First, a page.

WARMINSTER (Wilts) FRIDAY, 1st SEPT.I set out from Heytesbury this morning about six o'clock. Last night, before I went to bed, I found that there were some men and boys in the house, who had come all the way from BRADFORD, about twelve miles, in order to get nuts. These people were men and boys that had been employed in the cloth factories at Bradford and about Bradford. I had some talk with some

That was three

shillings, which I had saved, and
I added five to them, with a reso-
lution to save them afterwards, in
order to give these chaps á break-
fast for once in their lives. There
were eight of them, six men and
two boys; and I gave them two
quartern loaves, two pounds of
cheese, and eight pints of strong
beer. The fellows were very
thankful, but the conduct of the
landlord and landlady pleased me
exceedingly. When I came to
pay my bill, they had said nothing.
about my bed, which had been a
very good one; and, when I asked
why they had not put the bed into
the bill, they said they would not
charge any thing for the bed since
I had been so good to the poor
men. Yes, said I, but I must not
throw the expense upon you. I
had no supper, and I have had

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their wives.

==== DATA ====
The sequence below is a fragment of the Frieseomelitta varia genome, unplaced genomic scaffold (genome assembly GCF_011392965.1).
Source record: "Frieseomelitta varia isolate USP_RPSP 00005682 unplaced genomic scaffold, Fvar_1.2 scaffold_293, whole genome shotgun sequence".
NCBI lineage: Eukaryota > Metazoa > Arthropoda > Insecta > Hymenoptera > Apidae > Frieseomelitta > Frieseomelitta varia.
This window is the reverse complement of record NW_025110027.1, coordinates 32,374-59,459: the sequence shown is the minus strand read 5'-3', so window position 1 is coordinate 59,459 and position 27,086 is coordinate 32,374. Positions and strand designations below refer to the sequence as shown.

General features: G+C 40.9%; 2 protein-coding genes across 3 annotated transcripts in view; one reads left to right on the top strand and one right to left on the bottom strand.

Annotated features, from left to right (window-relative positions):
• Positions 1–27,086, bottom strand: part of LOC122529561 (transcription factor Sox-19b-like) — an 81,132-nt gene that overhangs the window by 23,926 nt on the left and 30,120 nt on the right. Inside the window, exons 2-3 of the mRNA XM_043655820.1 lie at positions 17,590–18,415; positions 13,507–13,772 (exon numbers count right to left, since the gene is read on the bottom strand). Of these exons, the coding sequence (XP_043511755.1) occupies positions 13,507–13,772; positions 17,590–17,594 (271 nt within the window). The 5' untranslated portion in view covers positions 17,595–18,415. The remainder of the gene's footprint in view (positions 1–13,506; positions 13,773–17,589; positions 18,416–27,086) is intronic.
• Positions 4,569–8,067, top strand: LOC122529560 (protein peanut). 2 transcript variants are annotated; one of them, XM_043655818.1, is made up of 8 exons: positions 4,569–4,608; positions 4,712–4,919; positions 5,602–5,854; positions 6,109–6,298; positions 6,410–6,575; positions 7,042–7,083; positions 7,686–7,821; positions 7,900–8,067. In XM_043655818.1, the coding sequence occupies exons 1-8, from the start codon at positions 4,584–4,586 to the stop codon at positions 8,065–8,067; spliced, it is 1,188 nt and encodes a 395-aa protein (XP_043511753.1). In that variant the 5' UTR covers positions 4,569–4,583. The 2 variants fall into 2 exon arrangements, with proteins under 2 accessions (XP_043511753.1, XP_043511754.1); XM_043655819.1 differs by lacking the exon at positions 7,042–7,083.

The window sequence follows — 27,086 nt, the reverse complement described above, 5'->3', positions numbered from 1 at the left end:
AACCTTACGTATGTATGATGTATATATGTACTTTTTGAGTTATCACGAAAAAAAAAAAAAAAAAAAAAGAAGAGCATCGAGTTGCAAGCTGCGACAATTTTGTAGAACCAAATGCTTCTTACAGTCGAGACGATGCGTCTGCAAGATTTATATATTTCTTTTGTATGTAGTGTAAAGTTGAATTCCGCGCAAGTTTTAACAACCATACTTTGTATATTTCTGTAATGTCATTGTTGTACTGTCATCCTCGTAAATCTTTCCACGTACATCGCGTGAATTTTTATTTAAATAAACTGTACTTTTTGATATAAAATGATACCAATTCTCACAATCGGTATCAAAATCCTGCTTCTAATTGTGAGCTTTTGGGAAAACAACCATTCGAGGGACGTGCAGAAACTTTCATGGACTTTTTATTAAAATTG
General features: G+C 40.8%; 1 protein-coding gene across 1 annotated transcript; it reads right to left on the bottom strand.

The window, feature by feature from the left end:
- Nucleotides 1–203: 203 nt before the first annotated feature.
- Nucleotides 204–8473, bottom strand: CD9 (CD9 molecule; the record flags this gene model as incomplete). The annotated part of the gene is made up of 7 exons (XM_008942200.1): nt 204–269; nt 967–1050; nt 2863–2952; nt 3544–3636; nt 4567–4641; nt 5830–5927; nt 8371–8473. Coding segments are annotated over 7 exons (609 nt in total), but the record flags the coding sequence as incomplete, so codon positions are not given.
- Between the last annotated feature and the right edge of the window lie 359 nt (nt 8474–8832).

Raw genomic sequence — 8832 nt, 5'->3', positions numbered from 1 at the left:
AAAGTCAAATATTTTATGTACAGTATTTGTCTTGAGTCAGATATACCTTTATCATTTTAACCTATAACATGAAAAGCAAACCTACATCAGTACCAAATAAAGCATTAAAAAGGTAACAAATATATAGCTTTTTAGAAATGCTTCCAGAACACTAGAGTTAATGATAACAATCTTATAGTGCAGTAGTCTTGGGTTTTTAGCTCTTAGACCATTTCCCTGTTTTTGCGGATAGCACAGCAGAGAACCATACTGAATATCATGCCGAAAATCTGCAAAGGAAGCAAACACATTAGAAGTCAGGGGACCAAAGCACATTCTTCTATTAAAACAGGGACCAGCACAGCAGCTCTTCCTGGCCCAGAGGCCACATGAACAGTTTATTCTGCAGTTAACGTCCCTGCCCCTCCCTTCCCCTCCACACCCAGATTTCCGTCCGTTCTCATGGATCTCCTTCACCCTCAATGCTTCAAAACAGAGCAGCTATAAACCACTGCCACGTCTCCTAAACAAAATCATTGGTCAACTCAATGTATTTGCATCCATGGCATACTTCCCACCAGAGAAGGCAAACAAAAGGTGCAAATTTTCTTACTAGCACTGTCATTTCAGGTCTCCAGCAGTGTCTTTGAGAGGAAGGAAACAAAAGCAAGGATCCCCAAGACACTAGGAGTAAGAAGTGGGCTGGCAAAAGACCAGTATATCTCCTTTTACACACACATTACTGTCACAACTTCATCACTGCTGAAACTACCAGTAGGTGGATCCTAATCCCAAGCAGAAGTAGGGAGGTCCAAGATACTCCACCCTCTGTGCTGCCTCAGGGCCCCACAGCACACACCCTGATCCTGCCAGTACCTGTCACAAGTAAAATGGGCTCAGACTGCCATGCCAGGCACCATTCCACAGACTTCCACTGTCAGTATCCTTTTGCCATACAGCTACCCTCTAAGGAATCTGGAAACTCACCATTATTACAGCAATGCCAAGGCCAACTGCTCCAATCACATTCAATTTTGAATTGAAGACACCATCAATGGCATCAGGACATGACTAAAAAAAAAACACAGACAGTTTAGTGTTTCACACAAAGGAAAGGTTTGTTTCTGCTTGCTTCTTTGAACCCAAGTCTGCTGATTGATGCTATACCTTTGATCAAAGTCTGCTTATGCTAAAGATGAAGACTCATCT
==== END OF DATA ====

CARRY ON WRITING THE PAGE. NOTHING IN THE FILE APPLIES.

no breakfast; and, therefore, I (and of which returns I shall am not called upon to pay for speak more particularly by-andthem; but I have had the bed. by), stated to be such miserable It ended by my paying for the bed, dwellings, as to be unfit for a and coming off, leaving the nut-parson to reside in. Two of them, ters at their breakfast, and very however, are gone. There are no much delighted with the landlord parsonage-houses in those two and his wife; and I must here parishes: there are the scites; observe, that I have pretty ge- there are the glebes; but the nerally found a good deal of com- houses have been suffered to fall passion for the poor people to down and to be totally carried prevail amongst publicans and away. The tithes remain, indeed, and the parson sacks the From Heytesbury to Warmin-amount of them. A journeyman ster is a part of the country sin- parson comes and works in three gularly bright and beautiful. or four churches of a Sunday: From Salisbury up to very near but the master parson is not there. Heytesbury, you have the valley, He generally carries away the as before described by me. Mea-produce to spend it in London, at dows next the water; then arable Bath, or somewhere else, to show land; then the downs; but, when off his daughters; and the overyou come to Heytesbury, and in-seers, that is to say, the farmers, deed, a little before, in looking manage the poor in their own forward you see the vale stretch way, instead of having, according out, from about three miles wide to the ancient law, a third-part of to ten miles wide, from high land all the tithes to keep them with. to high land. From a hill before The falling down and the beggary. you come down to Heytesbury, of these parsonage-houses prove you see through this wide opening beyond all question the decayed into Somersetshire. You see a state of the population. And, round hill rising in the middle of indeed, the mansion-houses are the opening; but all the rest a gone, except in a very few inflat enclosed country, and appa-stances. There are but five left, rently full of wood. In looking that I could perceive, all the way back down this vale one cannot from Salisbury to Warminster, help being struck with the innu- though the country is the most merable proofs that there are of pleasant that can be imagined. a decline in point of population. Here is water, here are meadows; In the first place, there are twenty- plenty of fresh-water fish; hares four parishes, each of which takes and partridges in abundauce, and a little strip across the valley, and it is next to impossible to destroy runs up through the arable land them. Here are shooting, coursinto the down. There are twenty-ing, hunting; hills of every height, four parish churches, and there size, and form; valleys the same; ought to be as many parsonagehouses; but seven of these, out of the twenty-four, that is to say, nearly one-third of them, are, in the returns laid before Parliament